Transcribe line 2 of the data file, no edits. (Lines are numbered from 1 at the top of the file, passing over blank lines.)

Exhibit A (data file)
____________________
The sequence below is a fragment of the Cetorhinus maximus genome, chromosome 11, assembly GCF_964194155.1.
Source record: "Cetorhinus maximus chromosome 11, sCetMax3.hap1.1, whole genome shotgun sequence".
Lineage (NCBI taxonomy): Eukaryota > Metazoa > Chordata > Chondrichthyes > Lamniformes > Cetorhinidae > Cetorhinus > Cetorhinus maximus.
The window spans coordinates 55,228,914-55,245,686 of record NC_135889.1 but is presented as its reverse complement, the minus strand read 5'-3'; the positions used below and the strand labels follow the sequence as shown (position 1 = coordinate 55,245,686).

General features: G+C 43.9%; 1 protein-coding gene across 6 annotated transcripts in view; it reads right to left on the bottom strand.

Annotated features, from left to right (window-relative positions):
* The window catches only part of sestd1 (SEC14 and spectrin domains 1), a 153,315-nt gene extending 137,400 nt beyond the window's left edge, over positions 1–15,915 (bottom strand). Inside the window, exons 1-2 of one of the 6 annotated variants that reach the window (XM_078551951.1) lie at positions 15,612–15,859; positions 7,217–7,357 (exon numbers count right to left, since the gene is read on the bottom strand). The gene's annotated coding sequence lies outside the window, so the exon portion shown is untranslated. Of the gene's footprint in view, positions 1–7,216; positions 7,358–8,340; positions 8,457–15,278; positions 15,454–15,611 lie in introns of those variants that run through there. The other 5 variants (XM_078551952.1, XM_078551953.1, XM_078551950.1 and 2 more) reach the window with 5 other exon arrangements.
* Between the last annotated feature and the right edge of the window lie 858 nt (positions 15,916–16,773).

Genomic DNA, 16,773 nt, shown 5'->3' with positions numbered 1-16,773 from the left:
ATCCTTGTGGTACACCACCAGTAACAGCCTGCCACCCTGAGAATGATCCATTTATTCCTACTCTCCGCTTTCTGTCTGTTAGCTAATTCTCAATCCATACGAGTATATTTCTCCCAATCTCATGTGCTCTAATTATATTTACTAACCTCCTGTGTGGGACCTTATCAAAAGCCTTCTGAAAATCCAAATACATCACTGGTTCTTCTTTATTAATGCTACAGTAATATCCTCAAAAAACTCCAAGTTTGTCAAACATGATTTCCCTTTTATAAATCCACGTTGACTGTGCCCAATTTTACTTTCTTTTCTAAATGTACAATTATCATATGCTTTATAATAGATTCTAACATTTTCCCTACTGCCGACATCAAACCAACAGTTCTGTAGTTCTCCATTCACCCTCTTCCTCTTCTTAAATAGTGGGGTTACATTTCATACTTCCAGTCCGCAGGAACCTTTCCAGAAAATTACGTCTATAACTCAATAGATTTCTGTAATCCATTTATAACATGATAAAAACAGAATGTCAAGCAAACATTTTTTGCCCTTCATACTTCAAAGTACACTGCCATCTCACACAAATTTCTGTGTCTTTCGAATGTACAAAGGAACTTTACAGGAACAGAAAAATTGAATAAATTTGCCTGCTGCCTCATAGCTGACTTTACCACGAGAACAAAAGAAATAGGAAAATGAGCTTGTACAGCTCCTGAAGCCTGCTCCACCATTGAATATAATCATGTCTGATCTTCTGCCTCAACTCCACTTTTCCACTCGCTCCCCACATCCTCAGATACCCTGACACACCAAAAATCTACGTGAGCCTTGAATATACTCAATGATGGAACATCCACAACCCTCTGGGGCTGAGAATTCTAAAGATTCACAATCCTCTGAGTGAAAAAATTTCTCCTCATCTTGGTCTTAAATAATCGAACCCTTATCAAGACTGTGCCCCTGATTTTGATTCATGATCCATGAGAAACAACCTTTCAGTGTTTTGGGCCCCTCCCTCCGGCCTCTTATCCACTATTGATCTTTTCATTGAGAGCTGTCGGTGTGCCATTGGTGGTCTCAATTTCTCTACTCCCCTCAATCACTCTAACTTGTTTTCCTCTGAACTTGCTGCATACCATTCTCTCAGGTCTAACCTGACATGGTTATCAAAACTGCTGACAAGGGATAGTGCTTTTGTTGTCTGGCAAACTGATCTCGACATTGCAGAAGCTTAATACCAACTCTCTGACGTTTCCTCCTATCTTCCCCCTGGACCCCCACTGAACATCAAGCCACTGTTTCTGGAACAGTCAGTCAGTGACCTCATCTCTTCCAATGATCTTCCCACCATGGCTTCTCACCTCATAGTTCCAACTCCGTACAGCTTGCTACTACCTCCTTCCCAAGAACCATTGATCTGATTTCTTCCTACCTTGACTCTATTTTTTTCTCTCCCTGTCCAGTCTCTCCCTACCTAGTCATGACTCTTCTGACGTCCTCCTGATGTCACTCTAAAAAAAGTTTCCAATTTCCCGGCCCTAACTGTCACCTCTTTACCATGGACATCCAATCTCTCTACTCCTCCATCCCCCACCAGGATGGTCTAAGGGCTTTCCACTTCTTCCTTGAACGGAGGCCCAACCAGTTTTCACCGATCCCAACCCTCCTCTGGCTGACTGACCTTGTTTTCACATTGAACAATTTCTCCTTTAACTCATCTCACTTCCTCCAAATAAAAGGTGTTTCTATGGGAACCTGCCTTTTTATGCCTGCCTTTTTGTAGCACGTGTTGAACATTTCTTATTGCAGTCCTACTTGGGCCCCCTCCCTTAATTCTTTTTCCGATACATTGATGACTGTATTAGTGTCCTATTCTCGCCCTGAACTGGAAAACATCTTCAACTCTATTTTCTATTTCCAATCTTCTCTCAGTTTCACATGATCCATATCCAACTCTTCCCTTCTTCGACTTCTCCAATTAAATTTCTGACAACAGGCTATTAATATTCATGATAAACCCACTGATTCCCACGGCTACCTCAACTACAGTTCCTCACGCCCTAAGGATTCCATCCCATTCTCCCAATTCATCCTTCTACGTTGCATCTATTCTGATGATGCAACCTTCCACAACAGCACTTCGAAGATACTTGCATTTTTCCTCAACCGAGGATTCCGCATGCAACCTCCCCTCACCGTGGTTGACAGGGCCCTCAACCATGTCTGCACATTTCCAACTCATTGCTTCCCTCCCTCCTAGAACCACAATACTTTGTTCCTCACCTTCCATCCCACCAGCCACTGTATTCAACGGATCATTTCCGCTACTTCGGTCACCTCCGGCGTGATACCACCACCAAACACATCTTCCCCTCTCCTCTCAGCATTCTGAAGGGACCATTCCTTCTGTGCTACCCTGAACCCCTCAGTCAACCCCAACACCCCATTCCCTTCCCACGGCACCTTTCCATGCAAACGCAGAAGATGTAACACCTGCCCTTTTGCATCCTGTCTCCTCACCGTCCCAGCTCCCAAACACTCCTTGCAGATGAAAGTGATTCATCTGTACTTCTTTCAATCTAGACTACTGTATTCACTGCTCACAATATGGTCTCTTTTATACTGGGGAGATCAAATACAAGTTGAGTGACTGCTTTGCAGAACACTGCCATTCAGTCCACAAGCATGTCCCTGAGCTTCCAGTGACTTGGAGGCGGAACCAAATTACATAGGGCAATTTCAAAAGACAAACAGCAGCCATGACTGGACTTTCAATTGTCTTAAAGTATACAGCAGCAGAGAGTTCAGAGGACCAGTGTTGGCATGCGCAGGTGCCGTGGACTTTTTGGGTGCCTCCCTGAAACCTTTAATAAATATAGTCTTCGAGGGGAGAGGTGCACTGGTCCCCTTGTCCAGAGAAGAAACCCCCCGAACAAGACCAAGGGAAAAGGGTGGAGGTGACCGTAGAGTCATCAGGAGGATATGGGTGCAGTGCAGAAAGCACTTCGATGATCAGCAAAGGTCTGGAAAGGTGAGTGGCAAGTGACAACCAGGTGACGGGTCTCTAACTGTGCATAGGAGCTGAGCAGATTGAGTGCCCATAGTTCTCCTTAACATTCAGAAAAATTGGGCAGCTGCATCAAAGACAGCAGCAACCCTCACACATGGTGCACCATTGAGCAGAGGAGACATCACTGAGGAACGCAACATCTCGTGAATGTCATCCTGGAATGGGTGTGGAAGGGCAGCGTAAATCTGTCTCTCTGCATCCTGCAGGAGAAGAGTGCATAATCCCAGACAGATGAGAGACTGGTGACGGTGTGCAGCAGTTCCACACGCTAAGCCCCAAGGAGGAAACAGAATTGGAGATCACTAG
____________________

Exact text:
Source record: "Cetorhinus maximus chromosome 11, sCetMax3.hap1.1, whole genome shotgun sequence".